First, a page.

2016 Hyundai Tucson Written and Video Review

When Hyundai arrived in the United States some 30 years ago, Americans had to learn the pronunciation (rhymes with Sunday). Its first car stateside, the Excel, rode on borrowed Mitsubishi mechanicals. Car and Driver’s assessment? “The Excel won’t make your heart soar.”

The Korean conglomerate is now a force to be reckoned with, designing its own transmissions and engines and building them from steel out of its own foundries. The design staff is led by those who drew for Audi, Bentley and Lamborghini.

That brings us to the newest-generation Tucson, which competes with heavy hitters like the Ford Escape, Toyota RAV4, and America’s most popular crossover, the Honda CR-V. These are top-notch products throwing fisticuffs in the most competitive segment in the industry.

Put simply, Tucson is worthy of attention in this class. Its balanced, muscular sheet metal is handsome. Overall driving dynamics are refined. A quieter cabin means occupants can converse, not shout.

Slightly larger now, the Tucson begins at $23,595 with front-wheel drive. The tested all-wheel-drive Limited model with Ultimate Package rises to $34,945. Shocked? Don’t be. It includes a giant glass roof, vented leather seats and a Volvo-like auto-braking system that detects pedestrians.

All but the base model run with a 1.6-liter turbo 4-cylinder that delivers 175 horsepower and 195 pound-feet of torque to your right foot. Shifts from the 7-speed dual-clutch gearbox are nearly undetectable. Lockable all-wheel drive features hill-descent control.

With good linear response, the 1.6-liter engine has precious little turbo lag. Don’t expect a rocket; going from 0 to 60 miles an hour takes about 8.5 seconds. Body movements are well managed during cornering, though Hyundai has yet to discover the concept of meaningful road feel.

With all-wheel drive, the Tucson Eco model is rated by the government to average 27 miles per gallon. Limited versions knock one m.p.g. off that. Base models with Hyundai’s normally aspirated 2-liter, 4-cylinder engine drop to 23 m.p.g.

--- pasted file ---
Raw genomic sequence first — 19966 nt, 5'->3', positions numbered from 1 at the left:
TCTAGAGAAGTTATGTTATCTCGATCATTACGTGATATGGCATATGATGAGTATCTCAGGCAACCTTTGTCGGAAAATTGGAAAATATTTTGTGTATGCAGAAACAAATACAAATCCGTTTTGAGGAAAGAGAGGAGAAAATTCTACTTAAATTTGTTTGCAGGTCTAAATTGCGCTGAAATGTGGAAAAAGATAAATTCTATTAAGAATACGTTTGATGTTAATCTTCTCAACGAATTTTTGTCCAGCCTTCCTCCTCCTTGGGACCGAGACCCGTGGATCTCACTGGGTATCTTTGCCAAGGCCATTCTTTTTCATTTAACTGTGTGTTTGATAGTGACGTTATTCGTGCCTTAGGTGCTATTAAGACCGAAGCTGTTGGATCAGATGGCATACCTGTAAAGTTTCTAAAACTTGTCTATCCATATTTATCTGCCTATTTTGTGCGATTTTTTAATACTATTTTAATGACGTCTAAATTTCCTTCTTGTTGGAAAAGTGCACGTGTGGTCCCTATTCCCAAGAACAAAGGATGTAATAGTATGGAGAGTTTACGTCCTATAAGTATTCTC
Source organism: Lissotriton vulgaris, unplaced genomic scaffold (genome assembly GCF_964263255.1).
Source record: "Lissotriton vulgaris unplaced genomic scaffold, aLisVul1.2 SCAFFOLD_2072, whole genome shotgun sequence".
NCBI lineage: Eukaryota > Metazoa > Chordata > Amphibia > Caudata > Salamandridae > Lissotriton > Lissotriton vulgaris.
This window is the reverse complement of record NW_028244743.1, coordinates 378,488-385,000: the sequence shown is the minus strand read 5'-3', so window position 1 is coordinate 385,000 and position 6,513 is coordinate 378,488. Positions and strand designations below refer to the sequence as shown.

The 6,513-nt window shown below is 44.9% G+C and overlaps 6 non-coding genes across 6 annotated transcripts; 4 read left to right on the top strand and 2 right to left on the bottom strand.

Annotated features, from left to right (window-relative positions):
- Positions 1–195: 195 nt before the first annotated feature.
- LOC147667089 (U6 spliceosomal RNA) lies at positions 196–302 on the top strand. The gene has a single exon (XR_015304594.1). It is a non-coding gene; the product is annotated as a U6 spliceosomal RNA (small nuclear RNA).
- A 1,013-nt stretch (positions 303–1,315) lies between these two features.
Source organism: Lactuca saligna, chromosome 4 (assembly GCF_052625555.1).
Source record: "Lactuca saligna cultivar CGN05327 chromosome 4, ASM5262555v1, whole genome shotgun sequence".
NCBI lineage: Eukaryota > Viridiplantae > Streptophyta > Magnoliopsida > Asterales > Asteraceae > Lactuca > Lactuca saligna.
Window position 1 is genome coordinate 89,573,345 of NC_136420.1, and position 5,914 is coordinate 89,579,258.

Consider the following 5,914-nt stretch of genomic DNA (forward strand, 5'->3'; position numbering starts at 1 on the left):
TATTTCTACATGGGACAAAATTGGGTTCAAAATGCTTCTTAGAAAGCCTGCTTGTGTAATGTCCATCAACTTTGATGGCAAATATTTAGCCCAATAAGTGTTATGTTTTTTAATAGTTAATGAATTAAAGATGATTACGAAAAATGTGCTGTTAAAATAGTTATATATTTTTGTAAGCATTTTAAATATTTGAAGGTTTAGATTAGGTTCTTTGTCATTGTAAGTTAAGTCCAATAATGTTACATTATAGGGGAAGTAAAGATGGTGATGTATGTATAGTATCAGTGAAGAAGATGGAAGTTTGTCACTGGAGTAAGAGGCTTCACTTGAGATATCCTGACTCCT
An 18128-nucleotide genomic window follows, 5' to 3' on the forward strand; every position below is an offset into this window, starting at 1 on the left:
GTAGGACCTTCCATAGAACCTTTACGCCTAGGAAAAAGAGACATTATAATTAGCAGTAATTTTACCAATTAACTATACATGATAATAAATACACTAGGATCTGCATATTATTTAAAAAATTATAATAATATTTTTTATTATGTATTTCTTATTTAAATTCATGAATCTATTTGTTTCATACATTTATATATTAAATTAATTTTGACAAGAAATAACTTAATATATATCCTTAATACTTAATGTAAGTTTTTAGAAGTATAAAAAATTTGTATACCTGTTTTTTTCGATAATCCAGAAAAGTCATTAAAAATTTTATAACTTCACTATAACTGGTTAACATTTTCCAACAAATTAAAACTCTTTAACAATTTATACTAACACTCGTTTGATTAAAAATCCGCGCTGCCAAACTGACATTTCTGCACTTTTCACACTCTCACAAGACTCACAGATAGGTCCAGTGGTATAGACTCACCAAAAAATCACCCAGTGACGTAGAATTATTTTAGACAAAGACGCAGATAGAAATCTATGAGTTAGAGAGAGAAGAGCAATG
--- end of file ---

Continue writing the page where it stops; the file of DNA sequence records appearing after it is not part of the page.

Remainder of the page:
Tucson’s cabin appearance is par for the course in this class, with a mixture of basic and premium-looking trims. The touch-screen interface requires no fuss or muss. There are many places to stash, or misplace, small things. Tucson is so loaded with features (keyless ignition, blind spot detection and lane departure warning), it’s disappointing there is no heated steering wheel. Perhaps I expect too much.

Two adults fit fine in Tucson’s back seat, with heated seats at this trim level. Two gripes here — no rear power port for phone charging, and dropping the 60/40 split seat backs means opening the back door for a lever near the floor. Trunk-mounted levers are MIA.

Honda’s CR-V is the segment’s cargo champ, but Tucson’s hatch can be more helpful. Simply stand next to it with the proximity key in pocket or purse and it automatically opens. The cargo floor adjusts to create space to hide valuables like laptop computers. Measuring with bundles of warehouse bath tissue, Tucson’s trunk holds nine packs, equal to most in this class. The Honda holds a freakish 12.

People still pronounce the brand’s name in different ways, but Hyundai switched from fire-sale pricing to more of a bang-for-the-buck proposition a number of years ago. I’ll guess the people at corporate are less concerned with pronunciation than whether you buy one. Tucson gives crossover buyers a good reason to do just that. The next 30 years should be interesting.

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